I have two coworkers of some Italian ancestry (one full, the other half.) They frequently talk about the Italian foods they and their families make at home, and in doing so they use what seem to me some pretty bizarre pronunciations. The trend in general seems to involve mainly dropping the last syllable of a word, and also slurring vowel sounds together and softening voiceless consonants into voiced ones (for example, t becomes more like d, p more like b, etc.)
prosciutto = bruh-ZHOOD
antipasto = ahnt-suh-PAHS
sopressata = SOOP-er-sahd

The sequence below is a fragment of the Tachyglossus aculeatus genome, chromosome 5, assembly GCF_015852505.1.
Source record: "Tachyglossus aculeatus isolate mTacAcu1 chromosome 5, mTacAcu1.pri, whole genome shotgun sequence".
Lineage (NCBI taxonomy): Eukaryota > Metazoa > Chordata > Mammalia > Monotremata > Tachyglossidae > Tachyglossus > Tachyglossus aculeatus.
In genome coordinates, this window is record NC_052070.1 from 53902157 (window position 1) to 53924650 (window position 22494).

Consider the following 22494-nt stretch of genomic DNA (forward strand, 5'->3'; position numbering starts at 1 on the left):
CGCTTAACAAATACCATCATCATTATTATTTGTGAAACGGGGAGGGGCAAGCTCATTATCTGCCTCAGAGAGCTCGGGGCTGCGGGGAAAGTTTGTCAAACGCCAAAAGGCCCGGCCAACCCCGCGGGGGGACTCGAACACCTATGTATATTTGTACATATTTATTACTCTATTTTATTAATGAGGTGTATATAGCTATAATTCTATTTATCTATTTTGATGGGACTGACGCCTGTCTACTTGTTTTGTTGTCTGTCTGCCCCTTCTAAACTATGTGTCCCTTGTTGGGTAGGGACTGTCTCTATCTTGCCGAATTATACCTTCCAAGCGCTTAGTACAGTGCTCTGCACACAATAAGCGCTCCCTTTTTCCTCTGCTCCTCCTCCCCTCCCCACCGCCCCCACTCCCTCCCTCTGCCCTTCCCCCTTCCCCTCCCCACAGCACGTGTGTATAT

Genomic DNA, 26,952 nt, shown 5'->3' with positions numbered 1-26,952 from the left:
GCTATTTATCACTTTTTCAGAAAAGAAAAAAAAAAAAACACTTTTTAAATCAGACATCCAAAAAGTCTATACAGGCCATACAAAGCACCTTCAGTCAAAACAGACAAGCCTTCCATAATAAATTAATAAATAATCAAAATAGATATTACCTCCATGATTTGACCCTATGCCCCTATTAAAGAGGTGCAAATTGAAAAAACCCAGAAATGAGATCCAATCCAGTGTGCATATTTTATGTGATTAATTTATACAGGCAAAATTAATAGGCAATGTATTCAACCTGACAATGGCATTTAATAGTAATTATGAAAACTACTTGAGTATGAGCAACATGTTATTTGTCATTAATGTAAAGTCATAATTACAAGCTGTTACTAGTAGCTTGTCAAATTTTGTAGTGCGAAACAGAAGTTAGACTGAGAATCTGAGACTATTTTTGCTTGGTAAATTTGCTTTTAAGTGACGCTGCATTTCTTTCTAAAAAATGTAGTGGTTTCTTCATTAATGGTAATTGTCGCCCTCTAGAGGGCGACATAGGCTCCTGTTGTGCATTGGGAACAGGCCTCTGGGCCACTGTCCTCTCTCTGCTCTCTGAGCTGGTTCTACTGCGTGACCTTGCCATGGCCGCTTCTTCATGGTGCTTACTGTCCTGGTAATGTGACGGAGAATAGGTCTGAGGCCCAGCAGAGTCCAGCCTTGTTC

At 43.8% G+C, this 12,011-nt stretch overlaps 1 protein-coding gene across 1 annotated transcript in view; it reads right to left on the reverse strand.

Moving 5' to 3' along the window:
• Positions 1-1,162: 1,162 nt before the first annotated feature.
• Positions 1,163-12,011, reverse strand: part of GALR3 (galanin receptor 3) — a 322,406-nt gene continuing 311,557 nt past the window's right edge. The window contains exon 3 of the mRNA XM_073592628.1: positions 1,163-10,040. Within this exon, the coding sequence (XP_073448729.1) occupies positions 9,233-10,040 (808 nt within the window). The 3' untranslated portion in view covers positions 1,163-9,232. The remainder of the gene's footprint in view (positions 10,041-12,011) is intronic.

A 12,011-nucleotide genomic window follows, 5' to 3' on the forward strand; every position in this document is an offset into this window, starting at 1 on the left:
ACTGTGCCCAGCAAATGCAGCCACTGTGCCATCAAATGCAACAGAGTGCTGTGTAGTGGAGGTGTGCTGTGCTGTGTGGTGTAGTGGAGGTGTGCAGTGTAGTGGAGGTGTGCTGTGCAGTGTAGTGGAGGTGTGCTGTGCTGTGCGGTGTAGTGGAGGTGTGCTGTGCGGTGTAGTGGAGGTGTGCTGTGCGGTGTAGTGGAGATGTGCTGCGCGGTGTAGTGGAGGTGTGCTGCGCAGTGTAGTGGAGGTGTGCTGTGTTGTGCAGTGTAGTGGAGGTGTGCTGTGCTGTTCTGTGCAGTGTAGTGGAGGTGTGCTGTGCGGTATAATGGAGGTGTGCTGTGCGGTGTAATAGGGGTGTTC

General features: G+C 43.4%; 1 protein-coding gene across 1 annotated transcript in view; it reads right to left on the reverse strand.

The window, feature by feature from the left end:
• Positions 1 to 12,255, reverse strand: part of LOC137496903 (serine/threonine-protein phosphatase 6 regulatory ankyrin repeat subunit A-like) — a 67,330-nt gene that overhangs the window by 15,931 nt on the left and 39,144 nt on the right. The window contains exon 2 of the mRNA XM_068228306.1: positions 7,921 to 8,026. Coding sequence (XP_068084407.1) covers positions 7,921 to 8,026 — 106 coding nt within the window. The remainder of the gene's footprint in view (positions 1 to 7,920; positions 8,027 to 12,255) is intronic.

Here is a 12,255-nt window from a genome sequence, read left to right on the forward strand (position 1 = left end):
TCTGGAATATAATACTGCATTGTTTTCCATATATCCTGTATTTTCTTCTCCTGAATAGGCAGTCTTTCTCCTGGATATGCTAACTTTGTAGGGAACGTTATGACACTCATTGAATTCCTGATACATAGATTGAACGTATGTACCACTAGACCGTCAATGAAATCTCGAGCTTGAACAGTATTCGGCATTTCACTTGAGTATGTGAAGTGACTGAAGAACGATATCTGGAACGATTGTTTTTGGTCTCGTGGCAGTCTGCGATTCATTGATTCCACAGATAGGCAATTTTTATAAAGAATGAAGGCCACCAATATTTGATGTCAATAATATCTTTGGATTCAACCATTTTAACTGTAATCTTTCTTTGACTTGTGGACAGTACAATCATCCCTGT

mozzarella = mahtz-(uh)ELL (the second syllable is kind of slurred into the third)
and of course, the infamous gah-buh-GOOL for capicola.
Yesterday, I just learned a new one: broc-uh-RAHB for broccoli rabe. I know I’ve heard a weird one for ricotta too, but I can’t remember it. ruh-GOAD or something like that.
They think that these are the “real” Italian pronunciations, that they’re wordly-wise cosmopolitans for using them, and that I’m uncultured and provincial for saying pruh-SHOOT-o. I’m skeptical, however, seeing as how their families have been in America for generations and they don’t actually speak any Italian. I tend to think that the pronunciations have been corrupted in a game of generational whisper-down-the-lane.
Can anyone knowledgable in Italian weigh on how right or wrong they are?